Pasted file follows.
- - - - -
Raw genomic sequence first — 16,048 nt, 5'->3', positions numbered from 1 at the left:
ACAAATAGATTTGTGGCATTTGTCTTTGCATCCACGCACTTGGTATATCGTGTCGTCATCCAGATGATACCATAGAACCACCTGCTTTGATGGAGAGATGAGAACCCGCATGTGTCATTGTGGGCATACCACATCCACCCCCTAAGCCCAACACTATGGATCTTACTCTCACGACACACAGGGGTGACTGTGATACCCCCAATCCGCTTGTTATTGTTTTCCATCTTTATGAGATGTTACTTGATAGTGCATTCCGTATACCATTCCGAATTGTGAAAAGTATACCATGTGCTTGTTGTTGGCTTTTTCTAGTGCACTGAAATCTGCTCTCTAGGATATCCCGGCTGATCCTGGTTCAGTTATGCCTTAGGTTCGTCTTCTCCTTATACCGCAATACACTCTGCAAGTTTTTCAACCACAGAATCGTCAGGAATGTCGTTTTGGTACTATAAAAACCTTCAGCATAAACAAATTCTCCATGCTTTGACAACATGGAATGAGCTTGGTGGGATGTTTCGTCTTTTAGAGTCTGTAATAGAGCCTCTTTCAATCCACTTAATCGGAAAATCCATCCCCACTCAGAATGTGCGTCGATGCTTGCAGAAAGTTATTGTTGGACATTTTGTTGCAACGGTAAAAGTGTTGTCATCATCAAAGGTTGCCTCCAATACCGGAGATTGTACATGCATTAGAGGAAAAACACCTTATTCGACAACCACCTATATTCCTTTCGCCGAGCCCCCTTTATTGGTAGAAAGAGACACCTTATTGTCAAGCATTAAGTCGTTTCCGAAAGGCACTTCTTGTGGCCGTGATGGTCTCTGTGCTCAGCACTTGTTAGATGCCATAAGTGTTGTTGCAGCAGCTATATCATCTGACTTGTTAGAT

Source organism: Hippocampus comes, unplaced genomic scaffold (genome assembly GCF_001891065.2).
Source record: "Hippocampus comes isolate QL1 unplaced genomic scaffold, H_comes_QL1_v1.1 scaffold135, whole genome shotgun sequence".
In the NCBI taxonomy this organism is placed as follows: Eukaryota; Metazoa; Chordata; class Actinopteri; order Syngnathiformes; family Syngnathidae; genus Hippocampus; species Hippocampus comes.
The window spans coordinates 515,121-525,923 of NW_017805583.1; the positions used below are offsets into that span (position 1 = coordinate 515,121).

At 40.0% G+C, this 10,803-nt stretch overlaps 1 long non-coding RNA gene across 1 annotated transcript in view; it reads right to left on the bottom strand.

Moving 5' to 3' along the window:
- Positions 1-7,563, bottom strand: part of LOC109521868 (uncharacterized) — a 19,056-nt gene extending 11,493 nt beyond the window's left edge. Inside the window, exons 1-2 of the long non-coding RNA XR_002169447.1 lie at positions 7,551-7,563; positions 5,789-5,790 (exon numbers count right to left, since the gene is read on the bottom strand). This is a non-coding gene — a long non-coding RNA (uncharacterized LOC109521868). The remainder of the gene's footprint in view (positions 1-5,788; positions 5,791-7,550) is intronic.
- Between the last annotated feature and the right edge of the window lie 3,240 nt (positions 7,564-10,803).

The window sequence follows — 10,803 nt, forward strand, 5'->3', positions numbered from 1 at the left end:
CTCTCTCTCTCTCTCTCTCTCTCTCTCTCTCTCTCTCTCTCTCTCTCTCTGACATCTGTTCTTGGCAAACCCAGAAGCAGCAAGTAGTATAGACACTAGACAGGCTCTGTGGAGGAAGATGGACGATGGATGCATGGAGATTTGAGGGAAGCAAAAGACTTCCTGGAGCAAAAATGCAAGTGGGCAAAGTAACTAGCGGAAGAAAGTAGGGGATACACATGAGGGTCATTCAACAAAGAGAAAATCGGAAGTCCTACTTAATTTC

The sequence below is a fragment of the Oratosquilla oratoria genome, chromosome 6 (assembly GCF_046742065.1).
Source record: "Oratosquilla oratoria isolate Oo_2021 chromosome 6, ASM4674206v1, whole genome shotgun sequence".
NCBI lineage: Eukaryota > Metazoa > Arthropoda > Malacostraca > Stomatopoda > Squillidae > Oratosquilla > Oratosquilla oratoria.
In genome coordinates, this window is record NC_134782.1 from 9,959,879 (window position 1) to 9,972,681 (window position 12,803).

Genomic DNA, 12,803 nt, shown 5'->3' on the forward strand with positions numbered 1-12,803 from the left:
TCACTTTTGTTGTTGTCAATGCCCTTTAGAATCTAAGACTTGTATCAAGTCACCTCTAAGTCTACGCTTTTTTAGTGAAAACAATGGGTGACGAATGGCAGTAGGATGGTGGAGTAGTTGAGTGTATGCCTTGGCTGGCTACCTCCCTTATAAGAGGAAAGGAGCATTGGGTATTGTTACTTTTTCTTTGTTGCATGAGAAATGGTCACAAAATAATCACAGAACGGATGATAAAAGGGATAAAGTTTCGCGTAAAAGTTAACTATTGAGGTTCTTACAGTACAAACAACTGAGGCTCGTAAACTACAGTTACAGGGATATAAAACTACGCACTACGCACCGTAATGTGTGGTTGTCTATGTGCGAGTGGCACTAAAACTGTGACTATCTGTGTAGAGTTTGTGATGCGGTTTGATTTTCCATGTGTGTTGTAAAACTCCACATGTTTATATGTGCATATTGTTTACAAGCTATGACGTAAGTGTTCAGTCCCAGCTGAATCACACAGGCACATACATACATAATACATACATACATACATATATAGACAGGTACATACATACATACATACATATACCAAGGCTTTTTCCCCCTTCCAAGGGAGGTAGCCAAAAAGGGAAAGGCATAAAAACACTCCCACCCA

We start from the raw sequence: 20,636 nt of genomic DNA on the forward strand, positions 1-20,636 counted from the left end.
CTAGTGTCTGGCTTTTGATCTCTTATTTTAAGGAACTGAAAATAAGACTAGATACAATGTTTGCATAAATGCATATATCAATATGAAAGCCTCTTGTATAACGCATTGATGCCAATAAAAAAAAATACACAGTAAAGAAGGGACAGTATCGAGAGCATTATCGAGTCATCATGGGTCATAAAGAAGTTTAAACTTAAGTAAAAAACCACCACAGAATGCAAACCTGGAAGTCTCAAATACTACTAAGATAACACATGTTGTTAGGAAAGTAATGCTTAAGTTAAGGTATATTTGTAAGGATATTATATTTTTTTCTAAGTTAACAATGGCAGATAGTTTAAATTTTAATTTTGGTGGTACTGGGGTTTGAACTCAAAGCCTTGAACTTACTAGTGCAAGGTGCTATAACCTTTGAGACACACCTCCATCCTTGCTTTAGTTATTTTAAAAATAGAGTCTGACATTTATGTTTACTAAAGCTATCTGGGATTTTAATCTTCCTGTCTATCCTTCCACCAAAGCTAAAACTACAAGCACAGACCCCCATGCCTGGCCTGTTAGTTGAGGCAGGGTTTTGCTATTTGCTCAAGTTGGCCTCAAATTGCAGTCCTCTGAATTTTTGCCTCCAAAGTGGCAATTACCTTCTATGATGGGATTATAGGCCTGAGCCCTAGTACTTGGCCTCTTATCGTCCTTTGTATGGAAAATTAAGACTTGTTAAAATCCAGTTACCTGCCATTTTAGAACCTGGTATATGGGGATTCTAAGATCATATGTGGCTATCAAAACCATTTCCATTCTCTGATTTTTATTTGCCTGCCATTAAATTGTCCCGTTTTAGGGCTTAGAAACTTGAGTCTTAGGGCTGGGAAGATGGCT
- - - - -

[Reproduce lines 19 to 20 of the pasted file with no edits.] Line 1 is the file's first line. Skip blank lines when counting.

We start from the raw sequence: 20,636 nt of genomic DNA on the forward strand, positions 1-20,636 counted from the left end.
CTAGTGTCTGGCTTTTGATCTCTTATTTTAAGGAACTGAAAATAAGACTAGATACAATGTTTGCATAAATGCATATATCAATATGAAAGCCTCTTGTATAACGCATTGATGCCAATAAAAAAAAATACACAGTAAAGAAGGGACAGTATCGAGAGCATTATCGAGTCATCATGGGTCATAAAGAAGTTTAAACTTAAGTAAAAAACCACCACAGAATGCAAACCTGGAAGTCTCAAATACTACTAAGATAACACATGTTGTTAGGAAAGTAATGCTTAAGTTAAGGTATATTTGTAAGGATATTATATTTTTTTCTAAGTTAACAATGGCAGATAGTTTAAATTTTAATTTTGGTGGTACTGGGGTTTGAACTCAAAGCCTTGAACTTACTAGTGCAAGGTGCTATAACCTTTGAGACACACCTCCATCCTTGCTTTAGTTATTTTAAAAATAGAGTCTGACATTTATGTTTACTAAAGCTATCTGGGATTTTAATCTTCCTGTCTATCCTTCCACCAAAGCTAAAACTACAAGCACAGACCCCCATGCCTGGCCTGTTAGTTGAGGCAGGGTTTTGCTATTTGCTCAAGTTGGCCTCAAATTGCAGTCCTCTGAATTTTTGCCTCCAAAGTGGCAATTACCTTCTATGATGGGATTATAGGCCTGAGCCCTAGTACTTGGCCTCTTATCGTCCTTTGTATGGAAAATTAAGACTTGTTAAAATCCAGTTACCTGCCATTTTAGAACCTGGTATATGGGGATTCTAAGATCATATGTGGCTATCAAAACCATTTCCATTCTCTGATTTTTATTTGCCTGCCATTAAATTGTCCCGTTTTAGGGCTTAGAAACTTGAGTCTTAGGGCTGGGAAGATGGCT